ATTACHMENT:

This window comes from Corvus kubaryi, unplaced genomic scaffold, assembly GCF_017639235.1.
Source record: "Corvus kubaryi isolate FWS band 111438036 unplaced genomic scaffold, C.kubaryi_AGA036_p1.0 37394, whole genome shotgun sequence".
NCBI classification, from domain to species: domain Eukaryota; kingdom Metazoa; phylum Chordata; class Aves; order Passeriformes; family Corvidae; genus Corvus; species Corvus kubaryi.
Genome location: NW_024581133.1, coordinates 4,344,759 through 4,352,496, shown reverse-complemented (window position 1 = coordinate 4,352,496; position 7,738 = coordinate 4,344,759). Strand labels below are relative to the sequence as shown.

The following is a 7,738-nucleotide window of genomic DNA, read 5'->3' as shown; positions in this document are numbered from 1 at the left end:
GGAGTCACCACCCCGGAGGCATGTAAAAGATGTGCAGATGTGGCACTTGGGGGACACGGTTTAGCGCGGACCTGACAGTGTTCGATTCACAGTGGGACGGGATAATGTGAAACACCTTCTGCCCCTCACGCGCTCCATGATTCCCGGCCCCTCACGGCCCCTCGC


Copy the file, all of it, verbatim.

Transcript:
This window comes from Corvus kubaryi, unplaced genomic scaffold, assembly GCF_017639235.1.
Source record: "Corvus kubaryi isolate FWS band 111438036 unplaced genomic scaffold, C.kubaryi_AGA036_p1.0 37394, whole genome shotgun sequence".
NCBI classification, from domain to species: domain Eukaryota; kingdom Metazoa; phylum Chordata; class Aves; order Passeriformes; family Corvidae; genus Corvus; species Corvus kubaryi.
Genome location: NW_024581133.1, coordinates 4,344,759 through 4,352,496, shown reverse-complemented (window position 1 = coordinate 4,352,496; position 7,738 = coordinate 4,344,759). Strand labels below are relative to the sequence as shown.

The following is a 7,738-nucleotide window of genomic DNA, read 5'->3' as shown; positions in this document are numbered from 1 at the left end:
GGAGTCACCACCCCGGAGGCATGTAAAAGATGTGCAGATGTGGCACTTGGGGGACACGGTTTAGCGCGGACCTGACAGTGTTCGATTCACAGTGGGACGGGATAATGTGAAACACCTTCTGCCCCTCACGCGCTCCATGATTCCCGGCCCCTCACGGCCCCTCGC